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Summary

This chapter discussed campus network design fundamentals using a multilayer design and the positioning of switches in campus modules.

Geography, application requirements, data link layer technology, cabling, and type of traffic forwarding are the factors you must consider when designing a campus network.

Location of nodes and the distance between them determine a campus network's geography. Intra-building, inter-building, and distance remote building are geographical structures that serve as guides to determine Enterprise campus requirements.

Characterization of applications that are used on a network can determine enterprise traffic patterns. Four types of application communication are client-client, client-distributed server, client-Server Farm, and client-Enterprise Edge.

Switched technology has many benefits over shared technology, including higher bandwidth support, larger network diameter, additional Layer 2 and Layer 3 services, and high availability.

Deciding whether to use Layer 2 or Layer 3 switching involves the consideration of network service capabilities, the size of the network segments, and maximum network failure convergence time that can be tolerated.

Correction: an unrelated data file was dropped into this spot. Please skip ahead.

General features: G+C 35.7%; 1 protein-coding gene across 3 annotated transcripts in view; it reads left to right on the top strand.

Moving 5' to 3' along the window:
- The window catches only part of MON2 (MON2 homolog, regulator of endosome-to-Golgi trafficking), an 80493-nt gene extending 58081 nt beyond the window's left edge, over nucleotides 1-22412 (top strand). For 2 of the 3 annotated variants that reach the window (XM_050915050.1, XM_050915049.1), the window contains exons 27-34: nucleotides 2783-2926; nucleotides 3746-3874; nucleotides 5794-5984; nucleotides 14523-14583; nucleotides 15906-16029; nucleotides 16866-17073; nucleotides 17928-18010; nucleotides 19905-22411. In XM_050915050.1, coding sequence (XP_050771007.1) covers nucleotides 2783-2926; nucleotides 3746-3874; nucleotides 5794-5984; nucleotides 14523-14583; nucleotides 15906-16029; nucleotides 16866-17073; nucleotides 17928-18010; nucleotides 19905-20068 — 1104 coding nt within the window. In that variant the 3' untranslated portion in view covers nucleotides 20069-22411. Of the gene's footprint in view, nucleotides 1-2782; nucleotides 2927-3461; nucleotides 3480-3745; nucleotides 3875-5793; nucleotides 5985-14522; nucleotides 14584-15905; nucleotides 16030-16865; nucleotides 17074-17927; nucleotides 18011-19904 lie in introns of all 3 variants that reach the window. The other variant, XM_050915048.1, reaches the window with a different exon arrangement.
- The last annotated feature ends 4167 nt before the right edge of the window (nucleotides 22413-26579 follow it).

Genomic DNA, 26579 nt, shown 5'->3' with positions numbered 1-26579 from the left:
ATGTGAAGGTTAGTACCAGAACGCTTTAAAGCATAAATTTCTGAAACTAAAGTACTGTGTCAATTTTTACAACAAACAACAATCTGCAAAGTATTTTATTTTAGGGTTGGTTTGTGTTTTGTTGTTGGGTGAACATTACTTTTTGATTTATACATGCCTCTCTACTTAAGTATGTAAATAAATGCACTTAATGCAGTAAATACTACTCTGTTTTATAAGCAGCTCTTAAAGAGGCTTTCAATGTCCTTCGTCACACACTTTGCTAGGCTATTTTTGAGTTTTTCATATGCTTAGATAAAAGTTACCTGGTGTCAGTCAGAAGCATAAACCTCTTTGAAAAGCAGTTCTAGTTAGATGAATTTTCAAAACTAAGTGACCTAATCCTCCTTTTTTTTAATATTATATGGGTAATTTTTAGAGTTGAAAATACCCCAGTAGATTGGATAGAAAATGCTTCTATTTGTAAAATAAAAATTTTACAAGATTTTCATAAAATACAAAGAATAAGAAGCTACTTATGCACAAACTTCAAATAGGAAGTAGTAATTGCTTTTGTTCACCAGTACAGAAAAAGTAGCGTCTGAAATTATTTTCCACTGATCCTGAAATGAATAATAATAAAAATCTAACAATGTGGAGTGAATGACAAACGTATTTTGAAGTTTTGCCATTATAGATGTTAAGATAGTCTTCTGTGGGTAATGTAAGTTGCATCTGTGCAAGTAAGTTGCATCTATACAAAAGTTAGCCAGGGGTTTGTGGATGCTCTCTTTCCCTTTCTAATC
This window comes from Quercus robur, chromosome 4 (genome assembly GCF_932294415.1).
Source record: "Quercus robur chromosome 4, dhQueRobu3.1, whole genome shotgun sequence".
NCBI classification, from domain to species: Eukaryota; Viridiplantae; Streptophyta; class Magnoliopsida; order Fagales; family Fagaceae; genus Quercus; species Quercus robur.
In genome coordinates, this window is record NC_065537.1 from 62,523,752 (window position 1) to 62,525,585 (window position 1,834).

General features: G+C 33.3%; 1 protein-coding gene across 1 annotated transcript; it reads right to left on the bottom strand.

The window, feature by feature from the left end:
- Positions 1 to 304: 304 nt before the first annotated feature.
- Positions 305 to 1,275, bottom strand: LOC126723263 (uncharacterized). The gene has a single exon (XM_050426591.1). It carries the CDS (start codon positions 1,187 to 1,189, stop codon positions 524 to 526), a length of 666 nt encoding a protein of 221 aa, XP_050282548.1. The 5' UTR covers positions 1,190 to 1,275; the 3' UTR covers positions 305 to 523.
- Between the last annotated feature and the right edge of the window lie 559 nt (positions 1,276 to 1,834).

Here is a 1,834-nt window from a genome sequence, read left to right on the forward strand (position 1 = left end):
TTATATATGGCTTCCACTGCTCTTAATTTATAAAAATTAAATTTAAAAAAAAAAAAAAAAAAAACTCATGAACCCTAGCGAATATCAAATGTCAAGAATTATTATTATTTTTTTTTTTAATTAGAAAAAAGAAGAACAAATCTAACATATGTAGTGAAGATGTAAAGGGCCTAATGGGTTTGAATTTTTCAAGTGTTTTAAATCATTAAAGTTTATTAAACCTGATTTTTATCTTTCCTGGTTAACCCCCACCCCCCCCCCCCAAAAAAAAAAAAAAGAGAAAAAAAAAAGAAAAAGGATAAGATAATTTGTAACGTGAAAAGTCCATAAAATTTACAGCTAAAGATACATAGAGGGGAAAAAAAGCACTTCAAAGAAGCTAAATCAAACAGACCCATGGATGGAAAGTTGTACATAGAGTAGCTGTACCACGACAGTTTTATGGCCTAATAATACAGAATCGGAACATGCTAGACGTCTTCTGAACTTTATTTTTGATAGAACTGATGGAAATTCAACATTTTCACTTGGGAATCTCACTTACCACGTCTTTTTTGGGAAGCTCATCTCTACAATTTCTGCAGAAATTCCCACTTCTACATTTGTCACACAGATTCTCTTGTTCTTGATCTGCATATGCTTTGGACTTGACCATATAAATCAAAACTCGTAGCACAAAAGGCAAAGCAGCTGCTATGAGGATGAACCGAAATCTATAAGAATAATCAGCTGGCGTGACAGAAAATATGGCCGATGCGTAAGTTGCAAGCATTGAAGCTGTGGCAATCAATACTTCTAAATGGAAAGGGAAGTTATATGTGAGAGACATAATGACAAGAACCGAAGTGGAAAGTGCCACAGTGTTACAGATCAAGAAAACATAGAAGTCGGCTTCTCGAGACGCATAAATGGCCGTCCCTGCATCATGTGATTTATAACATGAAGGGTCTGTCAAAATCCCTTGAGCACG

The most common physical transmission media used in modern networks are twisted-pair cables (copper) and optical cables (fiber). The choice of physical media depends on bandwidth and the distance between devices.

Network traffic affects the campus design. Considerations include application traffic patterns, the presence of multicast traffic, and the presence of delay-sensitive traffic. Multicast design considerations can prevent flooding of the traffic to all switched ports.

The Building Access module aggregates the workstations or hosts on a Layer 2 device. The distribution layer aggregates the access layer and uses a combination of Layer 2 and Layer 3 switching to segment workgroups and isolate segments from failures and broadcast storms.

The Campus Backbone and Server Farm modules require fast and resilient connectivity. Campus backbone switches are Layer 2 and Layer 3 switches that are primarily focused on wire-speed forwarding on all interfaces.

In the Edge Distribution model, the speed of switching is not as important.

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